top of page

You Can Stand Under My Umbrella

You might have heard of an umbrella insurance policy... or not. Well now you have anyway.

I'm here to clear up some confusion on what an umbrella policy is and what it covers. Not only that, but I'm here to help you answer the question, "Would an umbrella policy even benefit me?"

First of all, what is an umbrella policy anyway? Umbrella policies are created to help close the gaps that may exist in your current policies ranging from your homeowners and auto policies, to your boat and motorcycle policies. Every policy has liability limits associated with it. Your liability limits dictate how much your insurance pays in case you are found at-fault for someone's injuries or for any property damage. For example, in your auto policy, your bodily injury limits and property damage limits are your liability limits. If you caused an accident and were found at fault, if your bodily injury limits read 100/300, your insurance company will pay up to $100,000 per person you injure with a limit of $300,000 per accident and your insurance company will only pay up to the property damage limits on your policy.

What happens if your limits are exhausted?

Well, if you DON'T have an umbrella policy, you are responsible for paying the difference. This could mean a loss of any savings you've accumulated, any home equity you've obtained, or loss of future wages through wage garnishment.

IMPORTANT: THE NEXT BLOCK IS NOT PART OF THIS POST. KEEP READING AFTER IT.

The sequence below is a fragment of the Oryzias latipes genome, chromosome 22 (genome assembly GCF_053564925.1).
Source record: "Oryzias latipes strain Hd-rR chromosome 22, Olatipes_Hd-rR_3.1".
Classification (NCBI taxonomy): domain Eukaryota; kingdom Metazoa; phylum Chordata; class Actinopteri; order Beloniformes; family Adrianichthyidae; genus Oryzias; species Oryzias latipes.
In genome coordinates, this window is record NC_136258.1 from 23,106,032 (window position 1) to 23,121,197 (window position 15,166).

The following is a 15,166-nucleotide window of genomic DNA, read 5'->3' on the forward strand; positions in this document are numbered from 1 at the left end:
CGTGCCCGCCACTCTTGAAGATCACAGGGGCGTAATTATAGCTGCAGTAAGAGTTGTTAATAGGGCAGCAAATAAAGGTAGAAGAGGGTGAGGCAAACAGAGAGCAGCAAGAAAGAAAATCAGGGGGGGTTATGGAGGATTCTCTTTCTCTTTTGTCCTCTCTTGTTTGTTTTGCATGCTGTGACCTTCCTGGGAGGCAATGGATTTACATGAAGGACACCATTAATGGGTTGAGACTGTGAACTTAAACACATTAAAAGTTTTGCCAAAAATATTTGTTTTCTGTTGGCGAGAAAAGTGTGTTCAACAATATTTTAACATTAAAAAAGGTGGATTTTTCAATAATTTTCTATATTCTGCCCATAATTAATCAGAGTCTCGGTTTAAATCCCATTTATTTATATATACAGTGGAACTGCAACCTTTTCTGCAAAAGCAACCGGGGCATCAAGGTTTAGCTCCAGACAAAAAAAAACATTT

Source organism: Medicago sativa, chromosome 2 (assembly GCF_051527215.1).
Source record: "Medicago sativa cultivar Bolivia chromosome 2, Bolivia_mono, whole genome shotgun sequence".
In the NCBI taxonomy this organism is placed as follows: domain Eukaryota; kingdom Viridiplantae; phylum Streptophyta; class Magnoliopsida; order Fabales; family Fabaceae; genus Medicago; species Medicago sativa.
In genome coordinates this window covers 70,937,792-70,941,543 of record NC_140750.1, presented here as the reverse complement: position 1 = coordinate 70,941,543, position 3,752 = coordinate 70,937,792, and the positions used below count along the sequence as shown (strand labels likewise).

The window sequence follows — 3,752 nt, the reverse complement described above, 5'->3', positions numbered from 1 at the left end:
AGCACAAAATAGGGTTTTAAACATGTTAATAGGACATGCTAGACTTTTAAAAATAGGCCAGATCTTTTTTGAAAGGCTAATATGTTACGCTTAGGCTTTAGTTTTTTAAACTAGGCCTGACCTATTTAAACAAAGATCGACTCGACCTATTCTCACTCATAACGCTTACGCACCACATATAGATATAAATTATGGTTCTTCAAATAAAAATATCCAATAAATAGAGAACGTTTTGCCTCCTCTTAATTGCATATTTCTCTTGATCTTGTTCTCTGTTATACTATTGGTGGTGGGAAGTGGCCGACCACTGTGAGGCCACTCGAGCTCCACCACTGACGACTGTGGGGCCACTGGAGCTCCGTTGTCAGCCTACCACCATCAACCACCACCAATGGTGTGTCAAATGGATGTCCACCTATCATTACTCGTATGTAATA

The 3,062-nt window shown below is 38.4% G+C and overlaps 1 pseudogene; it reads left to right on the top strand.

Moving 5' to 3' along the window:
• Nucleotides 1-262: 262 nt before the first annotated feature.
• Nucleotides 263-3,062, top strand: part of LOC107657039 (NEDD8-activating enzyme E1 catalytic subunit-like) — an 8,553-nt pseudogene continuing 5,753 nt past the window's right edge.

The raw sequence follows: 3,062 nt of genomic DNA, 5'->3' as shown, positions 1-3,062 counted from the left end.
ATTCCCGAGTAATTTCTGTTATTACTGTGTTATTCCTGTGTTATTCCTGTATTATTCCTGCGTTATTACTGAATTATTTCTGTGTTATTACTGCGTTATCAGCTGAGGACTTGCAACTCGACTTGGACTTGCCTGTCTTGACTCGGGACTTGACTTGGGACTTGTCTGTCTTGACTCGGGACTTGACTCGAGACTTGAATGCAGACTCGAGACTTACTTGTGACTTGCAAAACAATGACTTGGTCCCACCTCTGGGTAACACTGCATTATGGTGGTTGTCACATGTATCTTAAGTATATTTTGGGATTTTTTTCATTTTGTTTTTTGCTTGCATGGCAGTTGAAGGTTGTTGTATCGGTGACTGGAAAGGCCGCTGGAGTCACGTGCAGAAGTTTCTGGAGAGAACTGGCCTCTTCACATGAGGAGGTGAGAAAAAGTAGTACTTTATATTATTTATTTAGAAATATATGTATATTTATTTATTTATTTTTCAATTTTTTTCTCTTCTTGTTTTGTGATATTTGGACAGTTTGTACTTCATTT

If you DO have an umbrella policy on the other hand, your insurance company will cover any excess liability up to the limits on your umbrella policy. For example, if you are found at fault for an auto accident and you cause $300,000 of injury to one person, but your limits are $250,000/$500,000 and your umbrella policy as $1,000,000 of excess liability coverage, your insurance company will pay for the difference of $50,000 that you are responsible for.

Not only does your umbrella coverage cover excess liability, but your umbrella policy will also cover personal injury liability claims which is something that is generally not covered under your homeowners insurance. An example of a personal injury claim would be if you were to post negative information regarding someone online that proved to be inaccurate and you were sued for defamation, regardless of whether or not you believed it to be true. Your umbrella policy can help cover litigation costs and help pay back any due funds in the case of you being found guilty. Your umbrella policy will also have limits for the amount your insurance company will pay for these claims.

If you're wondering if an umbrella policy can benefit you, ask yourself: Am I willing to pay cover the costs if my insurance limits are exhausted and let my insurance company off the hook for the rest?

If you answer no to that question, it might be time to look into an umbrella policy.

14 views0 comments
bottom of page